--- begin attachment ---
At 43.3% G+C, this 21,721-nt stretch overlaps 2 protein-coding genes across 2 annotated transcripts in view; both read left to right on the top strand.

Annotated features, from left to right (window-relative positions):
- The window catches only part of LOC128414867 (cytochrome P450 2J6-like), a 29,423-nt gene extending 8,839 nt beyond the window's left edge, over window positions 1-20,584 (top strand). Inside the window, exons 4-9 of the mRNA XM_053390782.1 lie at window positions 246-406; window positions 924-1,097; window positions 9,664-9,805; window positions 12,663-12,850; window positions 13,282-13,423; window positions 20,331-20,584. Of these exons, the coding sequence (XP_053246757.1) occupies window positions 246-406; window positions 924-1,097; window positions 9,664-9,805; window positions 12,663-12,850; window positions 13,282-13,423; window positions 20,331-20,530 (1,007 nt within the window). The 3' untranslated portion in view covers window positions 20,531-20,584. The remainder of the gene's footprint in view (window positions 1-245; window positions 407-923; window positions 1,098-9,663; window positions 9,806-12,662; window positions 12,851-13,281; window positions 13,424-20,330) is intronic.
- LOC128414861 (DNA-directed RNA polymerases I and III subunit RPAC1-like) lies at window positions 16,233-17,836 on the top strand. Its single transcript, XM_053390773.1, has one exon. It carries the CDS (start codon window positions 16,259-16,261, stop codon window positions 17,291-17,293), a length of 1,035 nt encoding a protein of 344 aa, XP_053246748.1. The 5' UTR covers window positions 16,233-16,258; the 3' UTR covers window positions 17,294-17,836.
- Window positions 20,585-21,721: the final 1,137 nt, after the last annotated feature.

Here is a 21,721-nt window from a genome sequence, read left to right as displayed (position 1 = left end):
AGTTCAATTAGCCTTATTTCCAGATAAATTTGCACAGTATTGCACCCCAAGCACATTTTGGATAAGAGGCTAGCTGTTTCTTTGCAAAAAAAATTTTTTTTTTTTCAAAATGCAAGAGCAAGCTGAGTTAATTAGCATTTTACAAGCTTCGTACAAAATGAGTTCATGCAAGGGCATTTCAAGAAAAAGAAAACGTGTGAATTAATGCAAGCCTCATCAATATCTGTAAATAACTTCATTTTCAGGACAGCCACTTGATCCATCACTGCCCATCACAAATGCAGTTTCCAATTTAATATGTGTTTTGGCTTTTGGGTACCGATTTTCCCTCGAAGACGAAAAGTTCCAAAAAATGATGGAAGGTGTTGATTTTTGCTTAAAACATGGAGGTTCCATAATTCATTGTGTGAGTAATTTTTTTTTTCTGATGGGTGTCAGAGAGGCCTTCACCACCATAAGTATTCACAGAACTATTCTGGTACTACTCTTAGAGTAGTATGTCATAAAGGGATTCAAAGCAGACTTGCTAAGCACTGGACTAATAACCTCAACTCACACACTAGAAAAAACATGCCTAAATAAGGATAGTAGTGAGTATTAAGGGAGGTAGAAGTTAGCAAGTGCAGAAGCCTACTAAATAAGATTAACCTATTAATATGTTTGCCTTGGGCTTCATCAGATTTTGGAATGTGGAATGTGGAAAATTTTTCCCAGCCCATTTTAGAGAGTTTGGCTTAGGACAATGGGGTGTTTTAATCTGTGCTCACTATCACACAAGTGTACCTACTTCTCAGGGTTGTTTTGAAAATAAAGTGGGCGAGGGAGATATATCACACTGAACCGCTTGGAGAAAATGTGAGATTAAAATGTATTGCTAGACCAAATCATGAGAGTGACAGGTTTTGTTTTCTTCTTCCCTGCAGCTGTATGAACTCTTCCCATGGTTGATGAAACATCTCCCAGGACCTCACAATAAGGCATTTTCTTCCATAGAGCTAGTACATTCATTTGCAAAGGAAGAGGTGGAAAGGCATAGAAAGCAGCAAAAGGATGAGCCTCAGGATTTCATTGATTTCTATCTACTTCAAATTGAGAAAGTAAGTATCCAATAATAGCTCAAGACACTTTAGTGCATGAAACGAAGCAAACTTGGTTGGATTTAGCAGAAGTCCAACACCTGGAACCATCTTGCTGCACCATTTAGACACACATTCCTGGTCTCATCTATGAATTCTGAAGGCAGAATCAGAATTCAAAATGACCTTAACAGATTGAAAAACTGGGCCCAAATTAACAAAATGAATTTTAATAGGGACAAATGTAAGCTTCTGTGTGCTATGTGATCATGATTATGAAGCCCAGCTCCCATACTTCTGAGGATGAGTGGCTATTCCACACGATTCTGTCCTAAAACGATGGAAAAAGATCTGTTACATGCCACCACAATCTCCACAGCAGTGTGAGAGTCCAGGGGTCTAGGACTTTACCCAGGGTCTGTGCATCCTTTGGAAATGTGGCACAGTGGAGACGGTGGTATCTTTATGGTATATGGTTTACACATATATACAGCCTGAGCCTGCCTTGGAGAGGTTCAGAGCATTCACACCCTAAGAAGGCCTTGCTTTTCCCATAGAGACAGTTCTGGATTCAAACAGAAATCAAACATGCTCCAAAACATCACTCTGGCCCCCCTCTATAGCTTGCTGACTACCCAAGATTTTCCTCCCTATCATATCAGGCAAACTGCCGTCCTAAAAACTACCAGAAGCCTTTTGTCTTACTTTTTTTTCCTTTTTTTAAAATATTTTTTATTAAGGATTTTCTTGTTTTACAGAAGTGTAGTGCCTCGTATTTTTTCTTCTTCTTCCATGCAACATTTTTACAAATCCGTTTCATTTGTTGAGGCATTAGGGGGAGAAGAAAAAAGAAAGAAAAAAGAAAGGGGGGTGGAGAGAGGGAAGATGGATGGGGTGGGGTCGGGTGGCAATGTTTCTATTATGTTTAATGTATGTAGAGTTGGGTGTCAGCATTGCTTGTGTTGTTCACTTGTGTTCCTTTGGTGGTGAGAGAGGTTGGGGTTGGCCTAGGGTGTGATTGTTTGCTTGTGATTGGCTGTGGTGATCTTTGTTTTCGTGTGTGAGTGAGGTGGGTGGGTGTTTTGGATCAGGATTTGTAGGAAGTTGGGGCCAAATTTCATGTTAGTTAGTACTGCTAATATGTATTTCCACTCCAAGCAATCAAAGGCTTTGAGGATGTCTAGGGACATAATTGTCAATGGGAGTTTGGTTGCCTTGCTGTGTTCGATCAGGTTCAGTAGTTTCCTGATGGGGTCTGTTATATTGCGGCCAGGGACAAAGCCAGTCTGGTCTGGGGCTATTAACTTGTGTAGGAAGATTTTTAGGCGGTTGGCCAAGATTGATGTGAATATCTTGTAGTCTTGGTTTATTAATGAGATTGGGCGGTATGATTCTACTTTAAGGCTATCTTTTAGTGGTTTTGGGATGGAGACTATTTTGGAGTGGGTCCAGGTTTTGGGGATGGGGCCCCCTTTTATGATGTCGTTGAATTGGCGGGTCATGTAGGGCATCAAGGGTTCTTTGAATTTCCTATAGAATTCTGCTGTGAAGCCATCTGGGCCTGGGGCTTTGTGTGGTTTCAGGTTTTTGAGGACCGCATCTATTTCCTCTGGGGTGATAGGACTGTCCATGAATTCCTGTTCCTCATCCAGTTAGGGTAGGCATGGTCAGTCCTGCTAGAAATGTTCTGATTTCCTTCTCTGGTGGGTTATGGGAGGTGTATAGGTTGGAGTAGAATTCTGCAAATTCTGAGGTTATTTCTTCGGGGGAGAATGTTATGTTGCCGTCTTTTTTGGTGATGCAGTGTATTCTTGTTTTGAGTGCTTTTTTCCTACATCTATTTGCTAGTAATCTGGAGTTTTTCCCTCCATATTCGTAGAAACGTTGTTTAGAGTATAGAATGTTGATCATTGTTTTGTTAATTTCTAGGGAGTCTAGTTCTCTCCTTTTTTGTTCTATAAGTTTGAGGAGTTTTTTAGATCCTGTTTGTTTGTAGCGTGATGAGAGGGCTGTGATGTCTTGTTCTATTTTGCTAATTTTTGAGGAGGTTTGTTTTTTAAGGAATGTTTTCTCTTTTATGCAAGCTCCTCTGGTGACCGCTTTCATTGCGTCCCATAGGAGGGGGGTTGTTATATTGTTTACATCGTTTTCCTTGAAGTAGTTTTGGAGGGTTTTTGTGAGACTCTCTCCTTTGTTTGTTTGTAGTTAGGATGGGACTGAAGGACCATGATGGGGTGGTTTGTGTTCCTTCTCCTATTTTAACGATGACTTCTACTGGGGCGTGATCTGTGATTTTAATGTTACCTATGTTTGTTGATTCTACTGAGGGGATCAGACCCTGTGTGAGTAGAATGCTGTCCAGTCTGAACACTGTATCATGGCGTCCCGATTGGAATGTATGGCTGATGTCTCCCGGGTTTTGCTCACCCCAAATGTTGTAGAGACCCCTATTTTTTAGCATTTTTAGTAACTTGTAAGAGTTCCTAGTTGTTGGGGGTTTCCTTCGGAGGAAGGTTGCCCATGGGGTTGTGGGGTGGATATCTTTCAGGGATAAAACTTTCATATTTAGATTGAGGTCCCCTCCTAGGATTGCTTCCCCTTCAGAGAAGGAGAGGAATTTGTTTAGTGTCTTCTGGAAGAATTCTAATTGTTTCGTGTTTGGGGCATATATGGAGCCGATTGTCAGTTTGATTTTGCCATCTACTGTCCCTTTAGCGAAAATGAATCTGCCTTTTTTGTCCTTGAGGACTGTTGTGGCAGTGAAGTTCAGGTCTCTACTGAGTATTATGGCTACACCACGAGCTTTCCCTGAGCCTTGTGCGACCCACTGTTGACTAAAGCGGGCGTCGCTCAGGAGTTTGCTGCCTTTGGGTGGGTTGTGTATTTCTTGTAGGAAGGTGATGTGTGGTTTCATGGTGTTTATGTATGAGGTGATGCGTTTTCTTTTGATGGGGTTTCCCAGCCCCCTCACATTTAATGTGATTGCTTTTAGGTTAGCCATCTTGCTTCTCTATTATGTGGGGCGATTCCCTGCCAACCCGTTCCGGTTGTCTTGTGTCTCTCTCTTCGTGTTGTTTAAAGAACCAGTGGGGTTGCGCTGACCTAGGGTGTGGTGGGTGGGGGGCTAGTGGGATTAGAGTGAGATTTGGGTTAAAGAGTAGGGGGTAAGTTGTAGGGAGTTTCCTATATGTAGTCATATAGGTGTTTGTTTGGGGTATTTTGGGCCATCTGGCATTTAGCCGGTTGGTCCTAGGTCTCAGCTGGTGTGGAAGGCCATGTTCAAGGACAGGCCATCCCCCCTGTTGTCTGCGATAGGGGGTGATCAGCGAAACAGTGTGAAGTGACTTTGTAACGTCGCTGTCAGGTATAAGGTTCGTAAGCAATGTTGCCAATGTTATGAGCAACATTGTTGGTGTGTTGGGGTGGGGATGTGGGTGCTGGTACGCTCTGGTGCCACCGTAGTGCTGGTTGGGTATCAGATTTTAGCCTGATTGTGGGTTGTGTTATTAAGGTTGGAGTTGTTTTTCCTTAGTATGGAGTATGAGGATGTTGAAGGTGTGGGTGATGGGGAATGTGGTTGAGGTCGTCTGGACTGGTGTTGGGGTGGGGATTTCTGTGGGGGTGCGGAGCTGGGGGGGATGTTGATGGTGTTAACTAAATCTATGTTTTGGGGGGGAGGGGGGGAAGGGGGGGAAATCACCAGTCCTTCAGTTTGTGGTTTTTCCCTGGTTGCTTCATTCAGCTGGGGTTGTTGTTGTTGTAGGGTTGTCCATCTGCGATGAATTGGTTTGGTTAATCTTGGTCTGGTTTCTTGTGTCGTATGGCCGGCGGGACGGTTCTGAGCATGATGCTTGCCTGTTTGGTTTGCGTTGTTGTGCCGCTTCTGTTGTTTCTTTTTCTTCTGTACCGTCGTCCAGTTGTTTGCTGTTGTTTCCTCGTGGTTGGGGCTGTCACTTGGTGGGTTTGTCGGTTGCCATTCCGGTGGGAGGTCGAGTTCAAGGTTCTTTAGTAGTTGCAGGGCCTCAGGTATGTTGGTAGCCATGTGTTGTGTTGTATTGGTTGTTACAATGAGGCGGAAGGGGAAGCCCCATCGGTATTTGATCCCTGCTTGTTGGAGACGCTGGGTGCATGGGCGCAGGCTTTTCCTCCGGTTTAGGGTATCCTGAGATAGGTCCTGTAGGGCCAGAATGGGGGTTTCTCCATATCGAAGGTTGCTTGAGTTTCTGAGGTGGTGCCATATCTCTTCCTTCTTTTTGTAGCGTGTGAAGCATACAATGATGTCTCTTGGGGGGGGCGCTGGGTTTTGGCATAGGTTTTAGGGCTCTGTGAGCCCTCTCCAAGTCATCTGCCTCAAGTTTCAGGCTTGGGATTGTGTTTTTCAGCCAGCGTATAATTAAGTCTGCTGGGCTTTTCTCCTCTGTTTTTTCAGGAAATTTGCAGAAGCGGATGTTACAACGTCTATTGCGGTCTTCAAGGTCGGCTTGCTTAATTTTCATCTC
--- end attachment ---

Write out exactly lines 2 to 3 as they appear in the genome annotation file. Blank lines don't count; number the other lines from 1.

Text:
Annotated features, from left to right (window-relative positions):
- The window catches only part of LOC128414867 (cytochrome P450 2J6-like), a 29,423-nt gene extending 8,839 nt beyond the window's left edge, over window positions 1-20,584 (top strand). Inside the window, exons 4-9 of the mRNA XM_053390782.1 lie at window positions 246-406; window positions 924-1,097; window positions 9,664-9,805; window positions 12,663-12,850; window positions 13,282-13,423; window positions 20,331-20,584. Of these exons, the coding sequence (XP_053246757.1) occupies window positions 246-406; window positions 924-1,097; window positions 9,664-9,805; window positions 12,663-12,850; window positions 13,282-13,423; window positions 20,331-20,530 (1,007 nt within the window). The 3' untranslated portion in view covers window positions 20,531-20,584. The remainder of the gene's footprint in view (window positions 1-245; window positions 407-923; window positions 1,098-9,663; window positions 9,806-12,662; window positions 12,851-13,281; window positions 13,424-20,330) is intronic.